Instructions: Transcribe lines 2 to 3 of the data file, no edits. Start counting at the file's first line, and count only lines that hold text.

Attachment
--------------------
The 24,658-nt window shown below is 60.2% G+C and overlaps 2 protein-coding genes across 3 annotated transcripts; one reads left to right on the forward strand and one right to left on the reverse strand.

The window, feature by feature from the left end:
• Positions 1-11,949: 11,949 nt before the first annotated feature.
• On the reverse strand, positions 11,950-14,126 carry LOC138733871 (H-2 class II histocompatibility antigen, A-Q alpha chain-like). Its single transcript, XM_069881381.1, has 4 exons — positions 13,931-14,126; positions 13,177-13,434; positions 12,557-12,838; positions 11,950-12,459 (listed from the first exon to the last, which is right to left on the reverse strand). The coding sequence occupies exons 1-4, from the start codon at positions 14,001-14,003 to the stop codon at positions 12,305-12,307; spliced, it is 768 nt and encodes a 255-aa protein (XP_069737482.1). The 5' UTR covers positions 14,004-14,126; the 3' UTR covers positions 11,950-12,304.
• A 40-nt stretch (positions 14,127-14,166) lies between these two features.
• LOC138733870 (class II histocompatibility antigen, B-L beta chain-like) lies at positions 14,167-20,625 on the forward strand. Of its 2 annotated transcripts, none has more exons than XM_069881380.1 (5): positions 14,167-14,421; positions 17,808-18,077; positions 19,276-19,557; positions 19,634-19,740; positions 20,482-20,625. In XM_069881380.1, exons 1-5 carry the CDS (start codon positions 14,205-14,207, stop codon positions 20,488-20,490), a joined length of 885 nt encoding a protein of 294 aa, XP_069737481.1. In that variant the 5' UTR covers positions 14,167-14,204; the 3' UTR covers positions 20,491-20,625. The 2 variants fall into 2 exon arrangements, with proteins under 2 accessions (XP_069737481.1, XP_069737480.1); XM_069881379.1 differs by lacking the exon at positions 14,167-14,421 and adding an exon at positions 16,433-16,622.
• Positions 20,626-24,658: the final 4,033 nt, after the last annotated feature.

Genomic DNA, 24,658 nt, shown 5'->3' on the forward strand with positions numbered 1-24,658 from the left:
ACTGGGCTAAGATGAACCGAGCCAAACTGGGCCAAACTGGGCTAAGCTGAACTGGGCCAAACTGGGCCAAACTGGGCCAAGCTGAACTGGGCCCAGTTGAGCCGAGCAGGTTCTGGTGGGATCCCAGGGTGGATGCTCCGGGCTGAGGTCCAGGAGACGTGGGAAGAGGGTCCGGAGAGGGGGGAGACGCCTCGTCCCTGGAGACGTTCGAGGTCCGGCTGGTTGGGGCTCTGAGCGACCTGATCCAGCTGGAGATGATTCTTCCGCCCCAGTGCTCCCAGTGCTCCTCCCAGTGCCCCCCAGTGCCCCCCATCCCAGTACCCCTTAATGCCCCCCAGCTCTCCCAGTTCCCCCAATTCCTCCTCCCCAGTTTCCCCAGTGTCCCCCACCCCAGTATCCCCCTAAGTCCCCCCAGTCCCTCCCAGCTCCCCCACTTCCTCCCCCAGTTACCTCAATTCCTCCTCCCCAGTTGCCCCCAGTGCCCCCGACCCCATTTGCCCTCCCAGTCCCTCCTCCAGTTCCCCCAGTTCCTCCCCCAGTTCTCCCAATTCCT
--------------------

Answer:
The window, feature by feature from the left end:
• Positions 1-11,949: 11,949 nt before the first annotated feature.